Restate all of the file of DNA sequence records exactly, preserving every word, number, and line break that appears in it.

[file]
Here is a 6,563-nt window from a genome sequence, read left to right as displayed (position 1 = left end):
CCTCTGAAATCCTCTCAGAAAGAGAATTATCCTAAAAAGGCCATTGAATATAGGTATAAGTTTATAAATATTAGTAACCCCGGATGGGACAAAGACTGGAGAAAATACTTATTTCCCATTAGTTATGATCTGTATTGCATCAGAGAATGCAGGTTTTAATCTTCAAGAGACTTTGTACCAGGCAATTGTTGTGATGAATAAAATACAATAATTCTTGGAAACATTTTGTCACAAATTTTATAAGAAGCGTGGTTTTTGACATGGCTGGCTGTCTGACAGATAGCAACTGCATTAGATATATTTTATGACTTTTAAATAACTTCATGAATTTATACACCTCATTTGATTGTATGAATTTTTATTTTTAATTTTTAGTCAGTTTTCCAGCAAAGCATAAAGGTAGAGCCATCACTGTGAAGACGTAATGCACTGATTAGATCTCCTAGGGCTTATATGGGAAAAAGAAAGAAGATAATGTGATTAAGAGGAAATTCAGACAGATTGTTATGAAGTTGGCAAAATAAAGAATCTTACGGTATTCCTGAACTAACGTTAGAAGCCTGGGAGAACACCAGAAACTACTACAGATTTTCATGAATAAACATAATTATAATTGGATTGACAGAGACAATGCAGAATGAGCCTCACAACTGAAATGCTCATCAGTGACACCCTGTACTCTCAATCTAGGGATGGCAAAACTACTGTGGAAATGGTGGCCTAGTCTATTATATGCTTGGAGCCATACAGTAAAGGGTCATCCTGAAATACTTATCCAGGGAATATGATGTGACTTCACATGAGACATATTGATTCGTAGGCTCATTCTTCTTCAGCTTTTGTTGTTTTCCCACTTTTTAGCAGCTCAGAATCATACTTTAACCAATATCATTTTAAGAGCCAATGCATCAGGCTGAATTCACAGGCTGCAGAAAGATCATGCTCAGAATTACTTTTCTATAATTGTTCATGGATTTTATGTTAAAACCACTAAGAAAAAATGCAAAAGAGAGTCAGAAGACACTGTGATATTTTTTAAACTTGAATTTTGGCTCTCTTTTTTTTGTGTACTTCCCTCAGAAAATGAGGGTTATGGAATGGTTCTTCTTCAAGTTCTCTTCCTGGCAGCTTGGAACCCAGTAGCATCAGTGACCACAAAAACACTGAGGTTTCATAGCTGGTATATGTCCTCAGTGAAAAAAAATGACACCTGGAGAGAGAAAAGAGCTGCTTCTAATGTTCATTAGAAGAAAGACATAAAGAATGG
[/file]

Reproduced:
Here is a 6,563-nt window from a genome sequence, read left to right as displayed (position 1 = left end):
CCTCTGAAATCCTCTCAGAAAGAGAATTATCCTAAAAAGGCCATTGAATATAGGTATAAGTTTATAAATATTAGTAACCCCGGATGGGACAAAGACTGGAGAAAATACTTATTTCCCATTAGTTATGATCTGTATTGCATCAGAGAATGCAGGTTTTAATCTTCAAGAGACTTTGTACCAGGCAATTGTTGTGATGAATAAAATACAATAATTCTTGGAAACATTTTGTCACAAATTTTATAAGAAGCGTGGTTTTTGACATGGCTGGCTGTCTGACAGATAGCAACTGCATTAGATATATTTTATGACTTTTAAATAACTTCATGAATTTATACACCTCATTTGATTGTATGAATTTTTATTTTTAATTTTTAGTCAGTTTTCCAGCAAAGCATAAAGGTAGAGCCATCACTGTGAAGACGTAATGCACTGATTAGATCTCCTAGGGCTTATATGGGAAAAAGAAAGAAGATAATGTGATTAAGAGGAAATTCAGACAGATTGTTATGAAGTTGGCAAAATAAAGAATCTTACGGTATTCCTGAACTAACGTTAGAAGCCTGGGAGAACACCAGAAACTACTACAGATTTTCATGAATAAACATAATTATAATTGGATTGACAGAGACAATGCAGAATGAGCCTCACAACTGAAATGCTCATCAGTGACACCCTGTACTCTCAATCTAGGGATGGCAAAACTACTGTGGAAATGGTGGCCTAGTCTATTATATGCTTGGAGCCATACAGTAAAGGGTCATCCTGAAATACTTATCCAGGGAATATGATGTGACTTCACATGAGACATATTGATTCGTAGGCTCATTCTTCTTCAGCTTTTGTTGTTTTCCCACTTTTTAGCAGCTCAGAATCATACTTTAACCAATATCATTTTAAGAGCCAATGCATCAGGCTGAATTCACAGGCTGCAGAAAGATCATGCTCAGAATTACTTTTCTATAATTGTTCATGGATTTTATGTTAAAACCACTAAGAAAAAATGCAAAAGAGAGTCAGAAGACACTGTGATATTTTTTAAACTTGAATTTTGGCTCTCTTTTTTTTGTGTACTTCCCTCAGAAAATGAGGGTTATGGAATGGTTCTTCTTCAAGTTCTCTTCCTGGCAGCTTGGAACCCAGTAGCATCAGTGACCACAAAAACACTGAGGTTTCATAGCTGGTATATGTCCTCAGTGAAAAAAAATGACACCTGGAGAGAGAAAAGAGCTGCTTCTAATGTTCATTAGAAGAAAGACATAAAGAATGG